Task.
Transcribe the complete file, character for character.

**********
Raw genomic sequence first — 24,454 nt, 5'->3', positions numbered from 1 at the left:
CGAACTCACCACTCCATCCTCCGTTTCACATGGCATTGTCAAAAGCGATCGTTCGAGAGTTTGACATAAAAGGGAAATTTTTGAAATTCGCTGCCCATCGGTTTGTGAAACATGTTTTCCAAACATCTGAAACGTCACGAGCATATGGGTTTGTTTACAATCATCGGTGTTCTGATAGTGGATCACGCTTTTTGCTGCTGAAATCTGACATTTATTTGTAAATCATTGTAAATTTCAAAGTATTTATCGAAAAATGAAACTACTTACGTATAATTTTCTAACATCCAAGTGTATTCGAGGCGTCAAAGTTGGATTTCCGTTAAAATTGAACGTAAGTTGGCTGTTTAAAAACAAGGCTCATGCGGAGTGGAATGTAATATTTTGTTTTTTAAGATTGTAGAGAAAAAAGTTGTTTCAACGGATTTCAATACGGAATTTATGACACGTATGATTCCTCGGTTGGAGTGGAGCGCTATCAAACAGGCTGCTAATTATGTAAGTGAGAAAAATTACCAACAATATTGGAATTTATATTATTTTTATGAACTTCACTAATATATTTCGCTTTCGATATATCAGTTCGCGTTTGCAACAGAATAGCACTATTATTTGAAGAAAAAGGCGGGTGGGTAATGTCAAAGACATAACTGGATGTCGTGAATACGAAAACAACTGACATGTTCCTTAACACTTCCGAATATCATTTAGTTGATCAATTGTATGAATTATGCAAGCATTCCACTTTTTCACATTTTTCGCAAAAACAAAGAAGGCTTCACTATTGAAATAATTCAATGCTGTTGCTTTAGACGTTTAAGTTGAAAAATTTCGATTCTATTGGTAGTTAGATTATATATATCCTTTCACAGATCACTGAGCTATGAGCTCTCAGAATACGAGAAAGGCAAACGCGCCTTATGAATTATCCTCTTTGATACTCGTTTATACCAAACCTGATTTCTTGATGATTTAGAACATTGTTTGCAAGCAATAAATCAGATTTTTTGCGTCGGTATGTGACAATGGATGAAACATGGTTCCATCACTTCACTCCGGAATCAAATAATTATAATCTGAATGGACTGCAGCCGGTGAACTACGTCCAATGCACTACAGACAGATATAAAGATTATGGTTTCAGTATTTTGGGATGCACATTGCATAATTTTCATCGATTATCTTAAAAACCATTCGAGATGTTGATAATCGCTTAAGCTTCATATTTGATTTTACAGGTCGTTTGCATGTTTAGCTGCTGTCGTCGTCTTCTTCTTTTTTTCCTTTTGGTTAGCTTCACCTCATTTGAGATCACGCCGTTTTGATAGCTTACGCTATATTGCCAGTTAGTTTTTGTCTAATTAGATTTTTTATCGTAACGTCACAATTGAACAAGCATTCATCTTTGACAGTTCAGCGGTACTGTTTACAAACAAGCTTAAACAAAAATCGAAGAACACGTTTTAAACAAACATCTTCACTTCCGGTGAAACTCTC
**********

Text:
Raw genomic sequence first — 24,454 nt, 5'->3', positions numbered from 1 at the left:
CGAACTCACCACTCCATCCTCCGTTTCACATGGCATTGTCAAAAGCGATCGTTCGAGAGTTTGACATAAAAGGGAAATTTTTGAAATTCGCTGCCCATCGGTTTGTGAAACATGTTTTCCAAACATCTGAAACGTCACGAGCATATGGGTTTGTTTACAATCATCGGTGTTCTGATAGTGGATCACGCTTTTTGCTGCTGAAATCTGACATTTATTTGTAAATCATTGTAAATTTCAAAGTATTTATCGAAAAATGAAACTACTTACGTATAATTTTCTAACATCCAAGTGTATTCGAGGCGTCAAAGTTGGATTTCCGTTAAAATTGAACGTAAGTTGGCTGTTTAAAAACAAGGCTCATGCGGAGTGGAATGTAATATTTTGTTTTTTAAGATTGTAGAGAAAAAAGTTGTTTCAACGGATTTCAATACGGAATTTATGACACGTATGATTCCTCGGTTGGAGTGGAGCGCTATCAAACAGGCTGCTAATTATGTAAGTGAGAAAAATTACCAACAATATTGGAATTTATATTATTTTTATGAACTTCACTAATATATTTCGCTTTCGATATATCAGTTCGCGTTTGCAACAGAATAGCACTATTATTTGAAGAAAAAGGCGGGTGGGTAATGTCAAAGACATAACTGGATGTCGTGAATACGAAAACAACTGACATGTTCCTTAACACTTCCGAATATCATTTAGTTGATCAATTGTATGAATTATGCAAGCATTCCACTTTTTCACATTTTTCGCAAAAACAAAGAAGGCTTCACTATTGAAATAATTCAATGCTGTTGCTTTAGACGTTTAAGTTGAAAAATTTCGATTCTATTGGTAGTTAGATTATATATATCCTTTCACAGATCACTGAGCTATGAGCTCTCAGAATACGAGAAAGGCAAACGCGCCTTATGAATTATCCTCTTTGATACTCGTTTATACCAAACCTGATTTCTTGATGATTTAGAACATTGTTTGCAAGCAATAAATCAGATTTTTTGCGTCGGTATGTGACAATGGATGAAACATGGTTCCATCACTTCACTCCGGAATCAAATAATTATAATCTGAATGGACTGCAGCCGGTGAACTACGTCCAATGCACTACAGACAGATATAAAGATTATGGTTTCAGTATTTTGGGATGCACATTGCATAATTTTCATCGATTATCTTAAAAACCATTCGAGATGTTGATAATCGCTTAAGCTTCATATTTGATTTTACAGGTCGTTTGCATGTTTAGCTGCTGTCGTCGTCTTCTTCTTTTTTTCCTTTTGGTTAGCTTCACCTCATTTGAGATCACGCCGTTTTGATAGCTTACGCTATATTGCCAGTTAGTTTTTGTCTAATTAGATTTTTTATCGTAACGTCACAATTGAACAAGCATTCATCTTTGACAGTTCAGCGGTACTGTTTACAAACAAGCTTAAACAAAAATCGAAGAACACGTTTTAAACAAACATCTTCACTTCCGGTGAAACTCTC